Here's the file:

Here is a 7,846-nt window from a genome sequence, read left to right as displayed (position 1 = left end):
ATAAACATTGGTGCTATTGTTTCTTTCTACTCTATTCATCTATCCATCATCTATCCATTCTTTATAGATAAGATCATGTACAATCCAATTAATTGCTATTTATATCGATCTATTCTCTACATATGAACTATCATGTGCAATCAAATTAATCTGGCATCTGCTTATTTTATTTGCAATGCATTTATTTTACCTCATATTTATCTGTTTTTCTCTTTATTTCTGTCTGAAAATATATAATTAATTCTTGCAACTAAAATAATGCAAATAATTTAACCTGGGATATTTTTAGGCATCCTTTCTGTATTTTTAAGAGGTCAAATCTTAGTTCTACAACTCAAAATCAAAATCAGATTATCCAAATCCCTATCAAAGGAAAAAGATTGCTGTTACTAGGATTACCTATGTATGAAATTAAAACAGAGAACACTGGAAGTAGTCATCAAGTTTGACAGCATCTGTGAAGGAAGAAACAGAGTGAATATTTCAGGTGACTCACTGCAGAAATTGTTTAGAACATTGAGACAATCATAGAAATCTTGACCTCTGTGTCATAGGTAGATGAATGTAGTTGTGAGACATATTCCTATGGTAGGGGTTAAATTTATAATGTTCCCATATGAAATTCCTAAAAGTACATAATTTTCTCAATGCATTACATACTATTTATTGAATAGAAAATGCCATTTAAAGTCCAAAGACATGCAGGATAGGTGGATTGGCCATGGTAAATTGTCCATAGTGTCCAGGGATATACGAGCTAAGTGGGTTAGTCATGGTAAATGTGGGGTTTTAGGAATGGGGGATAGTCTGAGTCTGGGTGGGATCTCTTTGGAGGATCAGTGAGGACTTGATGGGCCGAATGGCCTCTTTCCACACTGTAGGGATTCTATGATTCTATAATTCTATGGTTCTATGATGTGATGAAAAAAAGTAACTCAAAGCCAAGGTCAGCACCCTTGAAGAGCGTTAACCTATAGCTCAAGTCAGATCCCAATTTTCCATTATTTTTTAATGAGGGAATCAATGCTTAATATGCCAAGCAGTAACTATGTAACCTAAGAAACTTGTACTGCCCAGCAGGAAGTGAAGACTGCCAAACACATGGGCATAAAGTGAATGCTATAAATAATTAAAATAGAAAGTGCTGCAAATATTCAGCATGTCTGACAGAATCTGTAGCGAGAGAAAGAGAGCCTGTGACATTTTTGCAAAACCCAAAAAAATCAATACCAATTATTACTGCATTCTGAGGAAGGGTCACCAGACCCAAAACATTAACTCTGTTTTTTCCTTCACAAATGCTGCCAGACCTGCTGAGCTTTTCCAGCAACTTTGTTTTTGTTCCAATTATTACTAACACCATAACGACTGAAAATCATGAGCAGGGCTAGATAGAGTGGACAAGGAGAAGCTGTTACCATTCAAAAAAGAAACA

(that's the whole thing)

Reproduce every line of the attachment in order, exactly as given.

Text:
Here is a 7,846-nt window from a genome sequence, read left to right as displayed (position 1 = left end):
ATAAACATTGGTGCTATTGTTTCTTTCTACTCTATTCATCTATCCATCATCTATCCATTCTTTATAGATAAGATCATGTACAATCCAATTAATTGCTATTTATATCGATCTATTCTCTACATATGAACTATCATGTGCAATCAAATTAATCTGGCATCTGCTTATTTTATTTGCAATGCATTTATTTTACCTCATATTTATCTGTTTTTCTCTTTATTTCTGTCTGAAAATATATAATTAATTCTTGCAACTAAAATAATGCAAATAATTTAACCTGGGATATTTTTAGGCATCCTTTCTGTATTTTTAAGAGGTCAAATCTTAGTTCTACAACTCAAAATCAAAATCAGATTATCCAAATCCCTATCAAAGGAAAAAGATTGCTGTTACTAGGATTACCTATGTATGAAATTAAAACAGAGAACACTGGAAGTAGTCATCAAGTTTGACAGCATCTGTGAAGGAAGAAACAGAGTGAATATTTCAGGTGACTCACTGCAGAAATTGTTTAGAACATTGAGACAATCATAGAAATCTTGACCTCTGTGTCATAGGTAGATGAATGTAGTTGTGAGACATATTCCTATGGTAGGGGTTAAATTTATAATGTTCCCATATGAAATTCCTAAAAGTACATAATTTTCTCAATGCATTACATACTATTTATTGAATAGAAAATGCCATTTAAAGTCCAAAGACATGCAGGATAGGTGGATTGGCCATGGTAAATTGTCCATAGTGTCCAGGGATATACGAGCTAAGTGGGTTAGTCATGGTAAATGTGGGGTTTTAGGAATGGGGGATAGTCTGAGTCTGGGTGGGATCTCTTTGGAGGATCAGTGAGGACTTGATGGGCCGAATGGCCTCTTTCCACACTGTAGGGATTCTATGATTCTATAATTCTATGGTTCTATGATGTGATGAAAAAAAGTAACTCAAAGCCAAGGTCAGCACCCTTGAAGAGCGTTAACCTATAGCTCAAGTCAGATCCCAATTTTCCATTATTTTTTAATGAGGGAATCAATGCTTAATATGCCAAGCAGTAACTATGTAACCTAAGAAACTTGTACTGCCCAGCAGGAAGTGAAGACTGCCAAACACATGGGCATAAAGTGAATGCTATAAATAATTAAAATAGAAAGTGCTGCAAATATTCAGCATGTCTGACAGAATCTGTAGCGAGAGAAAGAGAGCCTGTGACATTTTTGCAAAACCCAAAAAAATCAATACCAATTATTACTGCATTCTGAGGAAGGGTCACCAGACCCAAAACATTAACTCTGTTTTTTCCTTCACAAATGCTGCCAGACCTGCTGAGCTTTTCCAGCAACTTTGTTTTTGTTCCAATTATTACTAACACCATAACGACTGAAAATCATGAGCAGGGCTAGATAGAGTGGACAAGGAGAAGCTGTTACCATTCAAAAAAGAAACA